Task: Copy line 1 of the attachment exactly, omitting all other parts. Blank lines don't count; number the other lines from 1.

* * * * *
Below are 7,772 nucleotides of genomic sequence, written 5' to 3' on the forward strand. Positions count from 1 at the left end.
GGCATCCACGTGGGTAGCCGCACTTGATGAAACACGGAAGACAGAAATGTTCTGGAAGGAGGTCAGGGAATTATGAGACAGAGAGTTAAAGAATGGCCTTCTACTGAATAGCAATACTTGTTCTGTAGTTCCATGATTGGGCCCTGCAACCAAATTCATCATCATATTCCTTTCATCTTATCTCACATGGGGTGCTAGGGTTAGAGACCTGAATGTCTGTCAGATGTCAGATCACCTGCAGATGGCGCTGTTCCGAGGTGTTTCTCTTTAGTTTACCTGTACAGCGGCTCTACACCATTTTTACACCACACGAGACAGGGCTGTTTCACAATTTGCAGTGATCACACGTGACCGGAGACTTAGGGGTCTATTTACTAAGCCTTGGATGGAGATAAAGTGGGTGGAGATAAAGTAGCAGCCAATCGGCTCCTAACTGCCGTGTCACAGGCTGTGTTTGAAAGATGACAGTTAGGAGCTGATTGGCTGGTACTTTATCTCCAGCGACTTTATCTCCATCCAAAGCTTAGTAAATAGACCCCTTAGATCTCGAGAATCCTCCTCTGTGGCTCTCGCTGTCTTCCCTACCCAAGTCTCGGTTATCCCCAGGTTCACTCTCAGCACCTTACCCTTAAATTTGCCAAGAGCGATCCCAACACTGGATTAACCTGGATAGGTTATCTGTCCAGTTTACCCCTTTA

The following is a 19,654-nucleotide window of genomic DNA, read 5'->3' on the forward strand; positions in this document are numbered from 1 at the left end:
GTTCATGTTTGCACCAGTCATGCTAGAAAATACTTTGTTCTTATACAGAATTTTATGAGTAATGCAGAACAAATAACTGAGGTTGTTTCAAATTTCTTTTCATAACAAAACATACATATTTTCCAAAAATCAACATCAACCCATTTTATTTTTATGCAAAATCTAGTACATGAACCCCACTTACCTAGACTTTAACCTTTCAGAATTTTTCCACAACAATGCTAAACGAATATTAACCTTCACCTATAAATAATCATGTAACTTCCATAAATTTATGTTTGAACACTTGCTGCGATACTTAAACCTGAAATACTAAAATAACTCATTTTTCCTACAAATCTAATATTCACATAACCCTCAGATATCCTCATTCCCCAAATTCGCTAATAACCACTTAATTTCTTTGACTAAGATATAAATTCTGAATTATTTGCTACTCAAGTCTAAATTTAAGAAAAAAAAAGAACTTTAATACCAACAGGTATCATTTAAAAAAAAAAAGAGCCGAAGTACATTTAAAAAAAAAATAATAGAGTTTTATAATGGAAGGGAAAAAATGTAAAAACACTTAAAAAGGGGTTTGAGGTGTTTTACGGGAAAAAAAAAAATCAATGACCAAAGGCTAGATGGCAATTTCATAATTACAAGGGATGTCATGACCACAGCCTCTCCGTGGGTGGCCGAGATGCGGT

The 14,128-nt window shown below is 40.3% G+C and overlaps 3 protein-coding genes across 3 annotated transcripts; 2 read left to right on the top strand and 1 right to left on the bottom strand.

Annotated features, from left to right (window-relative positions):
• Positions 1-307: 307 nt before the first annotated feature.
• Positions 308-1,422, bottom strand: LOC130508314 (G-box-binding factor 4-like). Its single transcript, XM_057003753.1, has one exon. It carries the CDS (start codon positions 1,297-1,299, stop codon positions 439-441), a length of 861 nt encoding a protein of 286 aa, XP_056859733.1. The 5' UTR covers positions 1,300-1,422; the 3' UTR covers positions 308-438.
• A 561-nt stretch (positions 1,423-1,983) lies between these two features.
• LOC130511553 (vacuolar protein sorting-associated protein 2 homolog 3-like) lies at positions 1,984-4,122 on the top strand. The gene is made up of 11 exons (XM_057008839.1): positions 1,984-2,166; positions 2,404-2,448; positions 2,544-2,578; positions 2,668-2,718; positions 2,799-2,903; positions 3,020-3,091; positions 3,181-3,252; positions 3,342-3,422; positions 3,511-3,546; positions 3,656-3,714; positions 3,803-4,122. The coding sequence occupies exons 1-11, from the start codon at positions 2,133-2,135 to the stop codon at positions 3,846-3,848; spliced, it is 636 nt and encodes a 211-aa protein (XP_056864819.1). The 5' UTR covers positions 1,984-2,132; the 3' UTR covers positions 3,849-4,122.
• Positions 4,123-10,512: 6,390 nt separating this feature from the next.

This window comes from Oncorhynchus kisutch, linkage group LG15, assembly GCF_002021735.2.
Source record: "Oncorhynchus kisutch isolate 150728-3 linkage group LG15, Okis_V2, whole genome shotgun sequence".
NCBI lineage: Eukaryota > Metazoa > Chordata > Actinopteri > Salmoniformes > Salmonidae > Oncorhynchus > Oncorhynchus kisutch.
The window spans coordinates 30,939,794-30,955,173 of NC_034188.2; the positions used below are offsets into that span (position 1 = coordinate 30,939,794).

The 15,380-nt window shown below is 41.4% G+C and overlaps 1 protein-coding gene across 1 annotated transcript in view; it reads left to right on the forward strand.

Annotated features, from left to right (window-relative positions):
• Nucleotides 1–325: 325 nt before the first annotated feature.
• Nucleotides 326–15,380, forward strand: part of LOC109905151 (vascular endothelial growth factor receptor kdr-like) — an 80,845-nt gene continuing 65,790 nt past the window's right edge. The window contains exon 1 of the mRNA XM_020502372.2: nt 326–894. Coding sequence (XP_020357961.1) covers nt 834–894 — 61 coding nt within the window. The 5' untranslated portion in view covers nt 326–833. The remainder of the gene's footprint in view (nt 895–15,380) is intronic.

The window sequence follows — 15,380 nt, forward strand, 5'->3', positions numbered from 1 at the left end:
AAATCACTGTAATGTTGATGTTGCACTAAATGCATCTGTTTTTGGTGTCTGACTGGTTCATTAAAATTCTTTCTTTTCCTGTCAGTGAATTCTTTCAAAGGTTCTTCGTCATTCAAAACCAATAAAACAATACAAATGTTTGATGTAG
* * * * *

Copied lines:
Below are 7,772 nucleotides of genomic sequence, written 5' to 3' on the forward strand. Positions count from 1 at the left end.